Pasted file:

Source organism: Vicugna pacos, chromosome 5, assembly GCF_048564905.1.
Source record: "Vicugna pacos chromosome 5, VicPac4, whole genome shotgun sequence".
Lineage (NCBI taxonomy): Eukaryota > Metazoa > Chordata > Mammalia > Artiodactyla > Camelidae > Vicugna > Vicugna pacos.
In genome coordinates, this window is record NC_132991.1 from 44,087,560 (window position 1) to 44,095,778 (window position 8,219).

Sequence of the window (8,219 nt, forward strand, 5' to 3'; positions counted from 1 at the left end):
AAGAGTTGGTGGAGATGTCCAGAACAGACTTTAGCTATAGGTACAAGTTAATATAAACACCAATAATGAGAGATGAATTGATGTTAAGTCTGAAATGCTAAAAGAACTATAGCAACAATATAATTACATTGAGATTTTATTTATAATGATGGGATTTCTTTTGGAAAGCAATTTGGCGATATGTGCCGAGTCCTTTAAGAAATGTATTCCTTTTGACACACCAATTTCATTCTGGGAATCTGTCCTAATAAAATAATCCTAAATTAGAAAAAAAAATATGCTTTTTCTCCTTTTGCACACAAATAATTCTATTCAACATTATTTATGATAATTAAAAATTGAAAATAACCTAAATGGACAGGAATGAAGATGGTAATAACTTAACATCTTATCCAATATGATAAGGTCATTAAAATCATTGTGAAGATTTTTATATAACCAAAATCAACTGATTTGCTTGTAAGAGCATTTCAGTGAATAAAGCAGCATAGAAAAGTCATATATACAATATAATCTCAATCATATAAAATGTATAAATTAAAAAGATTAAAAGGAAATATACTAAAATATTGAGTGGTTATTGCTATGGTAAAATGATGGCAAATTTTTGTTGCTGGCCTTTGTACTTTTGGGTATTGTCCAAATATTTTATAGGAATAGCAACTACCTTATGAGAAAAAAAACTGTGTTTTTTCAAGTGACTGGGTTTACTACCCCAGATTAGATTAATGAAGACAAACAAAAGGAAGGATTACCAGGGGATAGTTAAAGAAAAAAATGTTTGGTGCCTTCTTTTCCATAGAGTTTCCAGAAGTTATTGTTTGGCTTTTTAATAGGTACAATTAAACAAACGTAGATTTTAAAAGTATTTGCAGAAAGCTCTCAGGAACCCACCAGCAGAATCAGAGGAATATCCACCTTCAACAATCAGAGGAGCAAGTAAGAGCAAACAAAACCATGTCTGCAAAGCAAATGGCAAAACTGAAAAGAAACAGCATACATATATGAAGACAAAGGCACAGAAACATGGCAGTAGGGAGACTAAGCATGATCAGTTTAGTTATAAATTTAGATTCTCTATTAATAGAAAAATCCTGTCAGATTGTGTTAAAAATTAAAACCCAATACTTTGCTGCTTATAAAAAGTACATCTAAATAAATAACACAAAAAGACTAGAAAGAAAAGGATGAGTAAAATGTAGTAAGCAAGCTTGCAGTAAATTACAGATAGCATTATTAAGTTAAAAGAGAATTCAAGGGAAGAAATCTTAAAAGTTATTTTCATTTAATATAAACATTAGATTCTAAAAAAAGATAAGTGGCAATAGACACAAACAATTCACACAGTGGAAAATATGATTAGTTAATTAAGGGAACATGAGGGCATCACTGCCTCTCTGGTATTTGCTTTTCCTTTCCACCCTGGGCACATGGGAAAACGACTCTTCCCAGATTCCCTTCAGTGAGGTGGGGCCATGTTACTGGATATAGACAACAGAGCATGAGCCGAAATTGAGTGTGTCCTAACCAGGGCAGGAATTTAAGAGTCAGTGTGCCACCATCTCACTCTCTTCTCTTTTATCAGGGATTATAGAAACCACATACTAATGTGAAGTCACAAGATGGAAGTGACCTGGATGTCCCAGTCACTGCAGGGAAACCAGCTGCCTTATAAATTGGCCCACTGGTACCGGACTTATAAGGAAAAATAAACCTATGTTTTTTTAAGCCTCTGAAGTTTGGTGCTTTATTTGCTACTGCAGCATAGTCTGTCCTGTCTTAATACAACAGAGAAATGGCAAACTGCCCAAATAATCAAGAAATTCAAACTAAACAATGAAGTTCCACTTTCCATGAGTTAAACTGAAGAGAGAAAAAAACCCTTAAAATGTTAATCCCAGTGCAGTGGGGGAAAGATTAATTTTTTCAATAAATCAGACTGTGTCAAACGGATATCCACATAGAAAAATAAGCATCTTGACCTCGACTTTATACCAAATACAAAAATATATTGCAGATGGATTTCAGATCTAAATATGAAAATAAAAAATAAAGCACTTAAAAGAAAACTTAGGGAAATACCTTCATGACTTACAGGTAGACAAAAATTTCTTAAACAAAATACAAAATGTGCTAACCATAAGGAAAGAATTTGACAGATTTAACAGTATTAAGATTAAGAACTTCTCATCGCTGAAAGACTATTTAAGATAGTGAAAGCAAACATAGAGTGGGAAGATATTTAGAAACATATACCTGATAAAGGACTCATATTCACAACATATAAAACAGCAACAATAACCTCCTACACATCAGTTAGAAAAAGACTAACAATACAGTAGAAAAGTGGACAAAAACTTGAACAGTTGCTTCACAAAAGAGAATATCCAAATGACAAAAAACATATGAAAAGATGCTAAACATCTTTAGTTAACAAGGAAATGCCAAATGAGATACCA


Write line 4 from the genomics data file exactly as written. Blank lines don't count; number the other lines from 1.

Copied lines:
In genome coordinates, this window is record NC_132991.1 from 44,087,560 (window position 1) to 44,095,778 (window position 8,219).